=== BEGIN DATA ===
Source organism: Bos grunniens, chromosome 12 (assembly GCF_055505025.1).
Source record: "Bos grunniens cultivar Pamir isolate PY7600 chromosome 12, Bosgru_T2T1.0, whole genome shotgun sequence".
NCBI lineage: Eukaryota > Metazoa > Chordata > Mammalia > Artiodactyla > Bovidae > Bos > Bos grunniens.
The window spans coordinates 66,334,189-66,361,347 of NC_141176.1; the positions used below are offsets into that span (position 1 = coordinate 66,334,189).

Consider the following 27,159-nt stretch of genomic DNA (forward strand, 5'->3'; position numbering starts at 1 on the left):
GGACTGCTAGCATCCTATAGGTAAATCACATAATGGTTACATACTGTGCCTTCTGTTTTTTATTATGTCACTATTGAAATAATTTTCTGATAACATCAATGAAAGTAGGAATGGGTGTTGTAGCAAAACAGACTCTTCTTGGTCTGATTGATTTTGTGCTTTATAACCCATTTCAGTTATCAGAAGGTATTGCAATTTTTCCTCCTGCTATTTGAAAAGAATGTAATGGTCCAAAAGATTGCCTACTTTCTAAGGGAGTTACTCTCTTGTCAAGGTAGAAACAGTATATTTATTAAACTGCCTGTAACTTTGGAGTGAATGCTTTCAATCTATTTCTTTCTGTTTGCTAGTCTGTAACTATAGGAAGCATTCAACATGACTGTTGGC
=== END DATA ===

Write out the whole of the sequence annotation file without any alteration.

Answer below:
Source organism: Bos grunniens, chromosome 12 (assembly GCF_055505025.1).
Source record: "Bos grunniens cultivar Pamir isolate PY7600 chromosome 12, Bosgru_T2T1.0, whole genome shotgun sequence".
NCBI lineage: Eukaryota > Metazoa > Chordata > Mammalia > Artiodactyla > Bovidae > Bos > Bos grunniens.
The window spans coordinates 66,334,189-66,361,347 of NC_141176.1; the positions used below are offsets into that span (position 1 = coordinate 66,334,189).

Consider the following 27,159-nt stretch of genomic DNA (forward strand, 5'->3'; position numbering starts at 1 on the left):
GGACTGCTAGCATCCTATAGGTAAATCACATAATGGTTACATACTGTGCCTTCTGTTTTTTATTATGTCACTATTGAAATAATTTTCTGATAACATCAATGAAAGTAGGAATGGGTGTTGTAGCAAAACAGACTCTTCTTGGTCTGATTGATTTTGTGCTTTATAACCCATTTCAGTTATCAGAAGGTATTGCAATTTTTCCTCCTGCTATTTGAAAAGAATGTAATGGTCCAAAAGATTGCCTACTTTCTAAGGGAGTTACTCTCTTGTCAAGGTAGAAACAGTATATTTATTAAACTGCCTGTAACTTTGGAGTGAATGCTTTCAATCTATTTCTTTCTGTTTGCTAGTCTGTAACTATAGGAAGCATTCAACATGACTGTTGGC